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More than a third of homes sold last year were in areas unaffordable for first-time buyers

Press release   •   Apr 29, 2016 00:01 BST

  • More than a third (36 per cent) of all properties sold last year were in areas where the average home was unaffordable for first-time buyers
  • Average property prices equivalent to more than five times the average income of first-time buyers
  • Tale of two cities: Brighton and Southampton at different ends of the affordability spectrum despite being separated by just 70 miles

Soaring house prices have resulted in parts of the UK becoming almost completely unaffordable to first-time buyers, according to a new study from Post Office Money Mortgages.

The Priced Out report explores affordability of properties across the UK for first-time buyers, and how this has changed over the past 20 years. The study also takes a detailed look at this trend in 14 of the UK’s largest cities.

The findings reveal that a third (36 per cent) of homes in the UK – equivalent to 5.5 million properties - are now in areas where the average home is unaffordable for those looking to take their first steps on the property ladder. This is a trend that is getting worse, with hundreds of neighbourhoods falling out of reach over the past 20 years.

It is little wonder that first-time buyers are struggling to find their feet in the housing market, with the average house price increasing by 306 per cent over the past 20 years. And while the average first-time buyer’s income has also increased over this period (by 159 per cent), a typical property is now worth as much as 5.51 times as much as this.

Although London has a higher proportion of neighbourhoods where the average home is affordable to first-time buyers than some other cities, they still face the biggest leap to reach the first rung of the ladder, with the average property in the capital reaching almost half a million pounds (£498,174) – or the equivalent of 6.41 times their income.

While house prices have increased, the number of properties and areas available for prospective buyers to choose from has fallen, with Brighton the most unaffordable of cities included within the study. Homes in the city have increased in value by 463 per cent over the past 20 years and now stand at an average of £305,149, leaving homes in just nine per cent of neighbourhoods in Brighton within the average first-time buyer’s budget.

Meanwhile, Southampton, less than 70 miles further along the coast, is one of the most affordable spots for first-time buyers, where properties cost an average of £183,443.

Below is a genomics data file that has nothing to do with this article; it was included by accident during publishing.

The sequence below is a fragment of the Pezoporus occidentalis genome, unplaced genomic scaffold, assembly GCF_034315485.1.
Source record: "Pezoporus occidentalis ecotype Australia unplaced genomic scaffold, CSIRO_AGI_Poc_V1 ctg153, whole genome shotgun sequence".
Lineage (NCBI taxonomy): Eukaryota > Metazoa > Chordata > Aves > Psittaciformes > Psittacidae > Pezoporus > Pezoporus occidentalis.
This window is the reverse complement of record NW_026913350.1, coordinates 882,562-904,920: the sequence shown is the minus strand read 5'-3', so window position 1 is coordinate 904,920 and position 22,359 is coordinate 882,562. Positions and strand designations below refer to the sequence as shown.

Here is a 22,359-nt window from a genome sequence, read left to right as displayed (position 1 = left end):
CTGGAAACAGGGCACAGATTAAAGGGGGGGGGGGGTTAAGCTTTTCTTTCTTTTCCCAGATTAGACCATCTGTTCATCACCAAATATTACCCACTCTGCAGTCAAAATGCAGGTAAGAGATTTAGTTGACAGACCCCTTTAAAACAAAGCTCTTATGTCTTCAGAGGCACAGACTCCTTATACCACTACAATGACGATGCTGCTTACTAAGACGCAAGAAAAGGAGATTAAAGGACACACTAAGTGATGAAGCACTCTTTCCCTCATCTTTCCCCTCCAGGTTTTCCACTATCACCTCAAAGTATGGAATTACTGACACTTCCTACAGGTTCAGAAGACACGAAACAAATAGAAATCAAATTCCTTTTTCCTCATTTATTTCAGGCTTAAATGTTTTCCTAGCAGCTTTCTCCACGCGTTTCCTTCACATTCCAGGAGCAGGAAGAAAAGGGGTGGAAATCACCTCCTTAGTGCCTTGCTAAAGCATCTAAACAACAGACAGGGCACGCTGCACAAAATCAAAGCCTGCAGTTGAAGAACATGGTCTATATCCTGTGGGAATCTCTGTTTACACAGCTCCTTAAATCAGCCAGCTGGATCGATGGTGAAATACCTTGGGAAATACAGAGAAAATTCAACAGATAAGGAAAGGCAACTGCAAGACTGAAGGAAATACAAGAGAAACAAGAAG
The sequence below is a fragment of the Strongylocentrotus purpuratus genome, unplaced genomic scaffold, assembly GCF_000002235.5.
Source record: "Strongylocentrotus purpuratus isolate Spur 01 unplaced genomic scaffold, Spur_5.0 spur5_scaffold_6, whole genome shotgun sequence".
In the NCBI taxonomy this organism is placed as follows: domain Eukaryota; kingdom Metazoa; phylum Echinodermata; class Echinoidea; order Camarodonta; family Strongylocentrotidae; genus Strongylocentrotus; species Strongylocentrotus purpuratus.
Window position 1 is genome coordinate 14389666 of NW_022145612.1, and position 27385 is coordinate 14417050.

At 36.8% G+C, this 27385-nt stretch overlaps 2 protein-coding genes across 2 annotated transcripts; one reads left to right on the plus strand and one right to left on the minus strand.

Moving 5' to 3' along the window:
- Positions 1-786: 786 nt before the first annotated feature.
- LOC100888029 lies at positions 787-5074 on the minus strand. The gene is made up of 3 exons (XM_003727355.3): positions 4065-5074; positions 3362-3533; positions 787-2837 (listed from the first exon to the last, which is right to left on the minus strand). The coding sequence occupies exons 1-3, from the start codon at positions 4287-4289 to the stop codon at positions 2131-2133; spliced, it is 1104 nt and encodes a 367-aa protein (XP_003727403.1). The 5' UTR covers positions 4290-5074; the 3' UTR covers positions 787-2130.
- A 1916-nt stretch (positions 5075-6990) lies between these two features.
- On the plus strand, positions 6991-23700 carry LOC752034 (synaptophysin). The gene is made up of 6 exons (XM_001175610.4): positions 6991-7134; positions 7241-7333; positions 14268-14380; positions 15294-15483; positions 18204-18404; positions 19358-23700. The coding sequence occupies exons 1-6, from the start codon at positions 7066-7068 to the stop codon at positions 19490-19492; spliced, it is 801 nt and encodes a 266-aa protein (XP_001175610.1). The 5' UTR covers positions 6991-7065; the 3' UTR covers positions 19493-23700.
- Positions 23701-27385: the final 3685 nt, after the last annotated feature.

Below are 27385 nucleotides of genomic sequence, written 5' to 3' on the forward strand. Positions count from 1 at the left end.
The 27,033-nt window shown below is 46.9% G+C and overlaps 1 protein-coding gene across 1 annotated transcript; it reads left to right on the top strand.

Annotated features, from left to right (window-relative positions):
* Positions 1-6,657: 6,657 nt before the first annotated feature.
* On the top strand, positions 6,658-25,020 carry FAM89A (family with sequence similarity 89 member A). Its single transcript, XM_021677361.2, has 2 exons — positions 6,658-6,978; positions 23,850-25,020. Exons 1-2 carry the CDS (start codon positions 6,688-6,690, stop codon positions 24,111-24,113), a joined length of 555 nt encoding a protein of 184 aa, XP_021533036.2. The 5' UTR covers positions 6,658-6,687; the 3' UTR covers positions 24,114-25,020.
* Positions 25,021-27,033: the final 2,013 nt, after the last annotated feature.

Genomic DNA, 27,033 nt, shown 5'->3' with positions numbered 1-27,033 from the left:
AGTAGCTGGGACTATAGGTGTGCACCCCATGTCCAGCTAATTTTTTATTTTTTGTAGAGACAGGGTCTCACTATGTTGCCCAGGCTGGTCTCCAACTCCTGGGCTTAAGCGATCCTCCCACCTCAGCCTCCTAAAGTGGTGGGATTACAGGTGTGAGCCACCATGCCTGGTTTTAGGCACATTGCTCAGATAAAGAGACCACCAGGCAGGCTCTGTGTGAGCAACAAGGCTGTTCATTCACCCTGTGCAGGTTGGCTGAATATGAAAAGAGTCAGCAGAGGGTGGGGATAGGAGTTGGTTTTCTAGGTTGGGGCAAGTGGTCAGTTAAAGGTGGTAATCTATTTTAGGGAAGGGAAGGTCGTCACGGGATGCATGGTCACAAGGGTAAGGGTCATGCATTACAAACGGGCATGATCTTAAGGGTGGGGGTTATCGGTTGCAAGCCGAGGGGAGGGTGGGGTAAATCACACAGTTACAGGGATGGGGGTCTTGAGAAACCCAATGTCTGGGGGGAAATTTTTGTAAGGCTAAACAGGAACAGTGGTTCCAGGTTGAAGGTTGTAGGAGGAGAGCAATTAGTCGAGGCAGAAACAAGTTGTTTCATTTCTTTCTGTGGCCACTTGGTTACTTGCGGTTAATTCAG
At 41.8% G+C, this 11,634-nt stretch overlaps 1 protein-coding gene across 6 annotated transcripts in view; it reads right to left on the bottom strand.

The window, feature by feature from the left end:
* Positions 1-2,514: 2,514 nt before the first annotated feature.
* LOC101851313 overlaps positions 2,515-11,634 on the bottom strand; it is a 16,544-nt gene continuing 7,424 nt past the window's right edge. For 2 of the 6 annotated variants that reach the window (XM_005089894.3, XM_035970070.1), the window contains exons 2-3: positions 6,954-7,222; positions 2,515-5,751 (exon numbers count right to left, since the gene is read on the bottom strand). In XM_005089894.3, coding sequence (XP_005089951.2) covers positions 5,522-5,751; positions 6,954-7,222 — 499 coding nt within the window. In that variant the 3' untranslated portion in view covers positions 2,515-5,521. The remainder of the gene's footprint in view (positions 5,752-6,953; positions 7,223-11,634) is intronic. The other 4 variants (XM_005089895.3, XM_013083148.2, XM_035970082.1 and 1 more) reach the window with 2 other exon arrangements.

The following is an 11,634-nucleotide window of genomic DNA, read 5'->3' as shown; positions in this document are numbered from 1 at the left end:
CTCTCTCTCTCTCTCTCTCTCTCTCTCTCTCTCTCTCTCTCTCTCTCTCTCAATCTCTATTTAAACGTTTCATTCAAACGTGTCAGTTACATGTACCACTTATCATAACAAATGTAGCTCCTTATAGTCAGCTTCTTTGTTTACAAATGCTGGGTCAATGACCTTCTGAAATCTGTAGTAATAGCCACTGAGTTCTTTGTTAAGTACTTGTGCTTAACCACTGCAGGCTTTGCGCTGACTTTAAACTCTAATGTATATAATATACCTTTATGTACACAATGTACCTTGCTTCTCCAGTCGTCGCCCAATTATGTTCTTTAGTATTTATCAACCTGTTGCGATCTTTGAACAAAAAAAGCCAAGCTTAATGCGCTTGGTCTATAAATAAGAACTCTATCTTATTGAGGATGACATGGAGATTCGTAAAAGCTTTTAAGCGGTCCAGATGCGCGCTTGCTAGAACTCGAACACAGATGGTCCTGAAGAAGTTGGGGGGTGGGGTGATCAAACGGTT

Percentage of each city that is affordable to first time buyers-in 1995 compared with 2015

City19952015
Birmingham 96%82%
Brighton 100%9%
Bristol 95%56%
Cardiff 90%48%
Leeds 91%68%
Liverpool97%87%
London81%41%
Manchester 95%86%
Newcastle 93%76%
Norwich 100%93%
Nottingham 100%89%
Plymouth 100%84%
Sheffield97%80%
Southampton 100%94%

Commenting on the findings, John Willcock, Head of Mortgages at Post Office Money, said: “These figures highlight the challenges facing today’s first-time buyers. Cities such as Brighton are becoming unaffordable ‘blackspots’ for those looking to get on the ladder, with average property prices far beyond the typical budget. The London property market has always been more challenging for new buyers to break into, which is why many instead turned to surrounding areas within a commutable distance – which in turn are becoming increasingly unaffordable.”

The Priced out study also revealed the lengths to which first-time buyers are willing to compromise on their wants and needs to achieve their property aspirations. Almost nine in ten (87 per cent) of those who bought their first home in the last year admitted they were forced to lower their expectations in order to get on the ladder, compared with less than three in ten (29 per cent) who bought more than 20 years ago.

These compromises include looking further afield for a new home; almost a quarter (24 per cent) of first-time buyers within the past year moved further away from local transport links than they had planned, and a fifth (18 per cent) sacrificed living close to good schools – compared with 4 per cent respectively of those who bought their first home more than five years ago. Demands on properties themselves are also changing, with gardens falling as a ‘must-have’, from 41 per cent before 1995 to 13 per cent of those buying in the last year.

John Willcock continued: “Many would-be buyers are having to compromise on their housing needs in order to take that all-important first step onto the ladder. For some, this is a case of prioritising what is really essential in a home, but for others this means significant changes to their lifestyle, moving further away from work, family and friends. The earlier people start to plan and save for the future, the closer their housing reality is likely to be to their goal.

Ends

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